A friend gave me a magnificent fillet of Tasmanian Petuna ocean trout and the caviar too! The same fish used by Tetsuya’s for the titled dish. For those of you who don’t know of Tetsuya’s or his signature Confit of Ocean Trout, this is arguably the most famous and photographed dish in Australia.
I didn’t mean to be a copy cat but I couldn’t resist. I am not lucky enough to have eaten the real thing but I took the recipe off the internet and tried to replicate the dish. Result, as pictured, looks less than half appetizing as the original dish due to my lack of technique and sense of presentation, poor lighting in the kitchen and lack of time to properly puree the parsley oil, etc, but yum!!!! No credit to me, you can’t really go wrong. Tetsuya san’s philosophy on this dish as I interpret it is to do minimal work to bring out the best of the ingredient. A delicate heat effect to slightly firmen up the flesh and to infuse the herbal flavours into the flesh.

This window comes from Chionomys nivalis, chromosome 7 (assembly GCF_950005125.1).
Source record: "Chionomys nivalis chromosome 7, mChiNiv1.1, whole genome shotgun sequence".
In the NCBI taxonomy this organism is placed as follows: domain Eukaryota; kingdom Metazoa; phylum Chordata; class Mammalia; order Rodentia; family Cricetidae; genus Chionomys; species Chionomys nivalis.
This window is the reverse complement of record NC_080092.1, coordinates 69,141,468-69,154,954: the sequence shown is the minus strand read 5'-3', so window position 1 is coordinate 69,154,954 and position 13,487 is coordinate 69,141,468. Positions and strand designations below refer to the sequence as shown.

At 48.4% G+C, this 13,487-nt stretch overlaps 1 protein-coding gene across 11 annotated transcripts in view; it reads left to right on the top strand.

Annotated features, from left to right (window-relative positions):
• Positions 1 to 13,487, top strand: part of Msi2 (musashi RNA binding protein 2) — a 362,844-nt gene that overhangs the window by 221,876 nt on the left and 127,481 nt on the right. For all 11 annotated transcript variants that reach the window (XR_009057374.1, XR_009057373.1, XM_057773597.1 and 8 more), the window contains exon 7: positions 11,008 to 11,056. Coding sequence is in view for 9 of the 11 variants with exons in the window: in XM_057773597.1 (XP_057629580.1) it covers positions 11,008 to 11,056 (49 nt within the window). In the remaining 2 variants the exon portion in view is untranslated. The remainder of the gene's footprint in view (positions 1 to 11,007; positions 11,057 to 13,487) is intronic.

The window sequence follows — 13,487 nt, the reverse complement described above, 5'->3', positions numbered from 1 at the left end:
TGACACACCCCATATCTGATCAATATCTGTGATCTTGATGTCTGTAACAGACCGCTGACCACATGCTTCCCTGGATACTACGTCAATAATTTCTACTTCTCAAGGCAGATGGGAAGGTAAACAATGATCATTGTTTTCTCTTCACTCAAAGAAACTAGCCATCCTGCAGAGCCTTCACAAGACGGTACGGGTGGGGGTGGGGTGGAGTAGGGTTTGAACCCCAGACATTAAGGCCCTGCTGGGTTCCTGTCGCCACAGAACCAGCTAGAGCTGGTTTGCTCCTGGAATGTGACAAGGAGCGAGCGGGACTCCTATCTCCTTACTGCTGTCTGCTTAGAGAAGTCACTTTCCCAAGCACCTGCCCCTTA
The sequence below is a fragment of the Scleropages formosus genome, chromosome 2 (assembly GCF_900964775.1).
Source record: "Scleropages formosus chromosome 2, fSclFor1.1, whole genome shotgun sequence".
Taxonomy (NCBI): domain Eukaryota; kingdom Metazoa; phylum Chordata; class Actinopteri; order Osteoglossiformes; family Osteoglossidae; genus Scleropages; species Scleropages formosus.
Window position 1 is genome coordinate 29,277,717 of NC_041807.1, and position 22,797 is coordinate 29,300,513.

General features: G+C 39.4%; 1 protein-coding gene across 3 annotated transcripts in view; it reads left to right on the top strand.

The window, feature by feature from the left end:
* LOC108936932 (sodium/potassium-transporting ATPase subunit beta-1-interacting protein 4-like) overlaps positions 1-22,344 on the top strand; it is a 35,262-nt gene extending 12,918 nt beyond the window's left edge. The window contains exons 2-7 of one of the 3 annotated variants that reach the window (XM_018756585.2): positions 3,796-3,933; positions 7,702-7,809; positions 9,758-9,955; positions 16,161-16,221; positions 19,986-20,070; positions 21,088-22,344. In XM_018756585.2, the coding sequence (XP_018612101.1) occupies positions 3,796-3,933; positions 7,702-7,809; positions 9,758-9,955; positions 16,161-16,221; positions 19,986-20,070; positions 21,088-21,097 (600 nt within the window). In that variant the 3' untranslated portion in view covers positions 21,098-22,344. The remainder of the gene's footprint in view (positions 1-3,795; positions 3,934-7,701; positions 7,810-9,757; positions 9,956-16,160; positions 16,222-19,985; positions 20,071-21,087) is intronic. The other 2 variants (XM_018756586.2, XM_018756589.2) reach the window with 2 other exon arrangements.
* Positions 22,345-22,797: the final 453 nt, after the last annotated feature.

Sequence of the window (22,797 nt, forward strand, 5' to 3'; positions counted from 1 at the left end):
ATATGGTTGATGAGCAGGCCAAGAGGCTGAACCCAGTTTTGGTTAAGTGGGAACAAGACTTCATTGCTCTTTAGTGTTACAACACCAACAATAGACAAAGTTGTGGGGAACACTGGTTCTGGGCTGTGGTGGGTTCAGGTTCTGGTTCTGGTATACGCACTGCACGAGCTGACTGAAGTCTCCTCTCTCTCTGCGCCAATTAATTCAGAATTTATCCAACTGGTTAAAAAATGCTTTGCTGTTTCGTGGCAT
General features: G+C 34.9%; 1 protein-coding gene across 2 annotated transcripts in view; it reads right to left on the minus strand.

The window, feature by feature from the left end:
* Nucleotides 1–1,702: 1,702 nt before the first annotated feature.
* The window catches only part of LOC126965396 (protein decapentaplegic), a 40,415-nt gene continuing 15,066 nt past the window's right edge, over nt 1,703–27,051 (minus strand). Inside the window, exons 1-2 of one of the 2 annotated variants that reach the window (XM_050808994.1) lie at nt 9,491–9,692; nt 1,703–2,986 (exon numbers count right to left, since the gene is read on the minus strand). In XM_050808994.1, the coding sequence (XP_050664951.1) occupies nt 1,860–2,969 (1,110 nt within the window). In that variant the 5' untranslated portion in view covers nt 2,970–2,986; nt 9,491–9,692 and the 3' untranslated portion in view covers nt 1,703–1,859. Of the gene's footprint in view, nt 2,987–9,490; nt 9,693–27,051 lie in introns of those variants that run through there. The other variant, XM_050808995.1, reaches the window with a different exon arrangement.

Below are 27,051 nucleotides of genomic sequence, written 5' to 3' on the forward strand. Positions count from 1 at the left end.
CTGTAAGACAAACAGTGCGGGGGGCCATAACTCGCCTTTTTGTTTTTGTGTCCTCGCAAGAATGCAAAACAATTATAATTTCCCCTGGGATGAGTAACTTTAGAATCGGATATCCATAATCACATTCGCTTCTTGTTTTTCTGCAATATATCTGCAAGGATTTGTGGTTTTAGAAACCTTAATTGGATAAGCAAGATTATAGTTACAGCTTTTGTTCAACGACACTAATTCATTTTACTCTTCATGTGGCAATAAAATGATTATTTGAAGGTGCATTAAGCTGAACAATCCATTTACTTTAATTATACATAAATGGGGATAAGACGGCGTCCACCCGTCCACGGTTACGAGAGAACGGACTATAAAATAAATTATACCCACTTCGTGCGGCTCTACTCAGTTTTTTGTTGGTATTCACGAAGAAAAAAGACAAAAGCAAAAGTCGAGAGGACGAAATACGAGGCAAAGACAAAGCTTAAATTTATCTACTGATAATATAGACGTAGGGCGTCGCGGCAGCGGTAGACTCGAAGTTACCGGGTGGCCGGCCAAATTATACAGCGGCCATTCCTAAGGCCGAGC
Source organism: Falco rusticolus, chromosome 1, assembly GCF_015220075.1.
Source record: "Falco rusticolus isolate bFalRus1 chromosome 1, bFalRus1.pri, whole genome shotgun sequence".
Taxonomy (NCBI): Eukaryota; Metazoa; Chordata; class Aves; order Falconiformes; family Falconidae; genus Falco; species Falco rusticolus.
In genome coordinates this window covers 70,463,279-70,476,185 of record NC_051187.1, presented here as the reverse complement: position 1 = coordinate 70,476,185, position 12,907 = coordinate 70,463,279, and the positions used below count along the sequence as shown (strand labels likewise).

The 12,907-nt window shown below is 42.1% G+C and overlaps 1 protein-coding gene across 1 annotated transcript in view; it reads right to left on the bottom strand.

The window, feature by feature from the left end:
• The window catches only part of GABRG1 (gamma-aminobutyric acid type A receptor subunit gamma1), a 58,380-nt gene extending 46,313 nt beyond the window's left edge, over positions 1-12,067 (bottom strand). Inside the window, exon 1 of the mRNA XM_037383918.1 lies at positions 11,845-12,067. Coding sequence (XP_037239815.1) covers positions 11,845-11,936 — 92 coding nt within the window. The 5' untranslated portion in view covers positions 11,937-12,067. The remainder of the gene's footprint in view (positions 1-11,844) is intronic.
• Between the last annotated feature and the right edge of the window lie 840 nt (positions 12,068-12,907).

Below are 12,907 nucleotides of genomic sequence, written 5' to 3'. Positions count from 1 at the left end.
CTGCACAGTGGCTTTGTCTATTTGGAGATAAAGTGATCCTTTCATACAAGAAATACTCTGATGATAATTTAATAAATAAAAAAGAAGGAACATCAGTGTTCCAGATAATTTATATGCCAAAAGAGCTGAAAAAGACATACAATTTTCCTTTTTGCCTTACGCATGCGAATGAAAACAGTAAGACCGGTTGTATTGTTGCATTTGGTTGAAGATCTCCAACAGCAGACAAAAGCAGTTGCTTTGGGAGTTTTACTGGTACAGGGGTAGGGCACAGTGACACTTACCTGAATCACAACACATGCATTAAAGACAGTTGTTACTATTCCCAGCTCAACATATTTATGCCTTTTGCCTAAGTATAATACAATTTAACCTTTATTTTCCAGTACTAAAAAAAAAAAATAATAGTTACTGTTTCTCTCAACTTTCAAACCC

Discovery. Petuna Ocean Trout is really, really good. The flesh is a little firmer and denser than salmon and taste is also dense. I had a couple of slices sashimi, and was wowed in an instant. But was over-wowed when I started eating the sashimi with the confit marinade like carpaccio and noticed that herb & oil dressing (I used grape seed oil, sage, coriander and garlic) goes much better with this fish than soy sauce. The confit, I don’t have a temperature controlled oven so I just used the pan over low heat. Honestly, I liked the carpaccio best. I also noticed that fennel salad really matches with Ocean Trout. Fennel is a vegetable I seldom use but its licorice like aroma really added a good accompaniment to the rich oily fish. The caviar, slightly smaller in size than normal ikura, provides really good side impact with its crunch popping texture. I remember a long time ago my mother made ikura in Connecticut and it tasted like this. Crunchy. She had been given some harako from a fishing friend or purchased it at a fish market. At the time, I could only compare to the normal ikura and I remember thinking the tough texture was a little too scary for me, relating too much with wild and too far from the familiar soft texture of ikura. Perhaps this was ocean trout caviar… I should ask mother.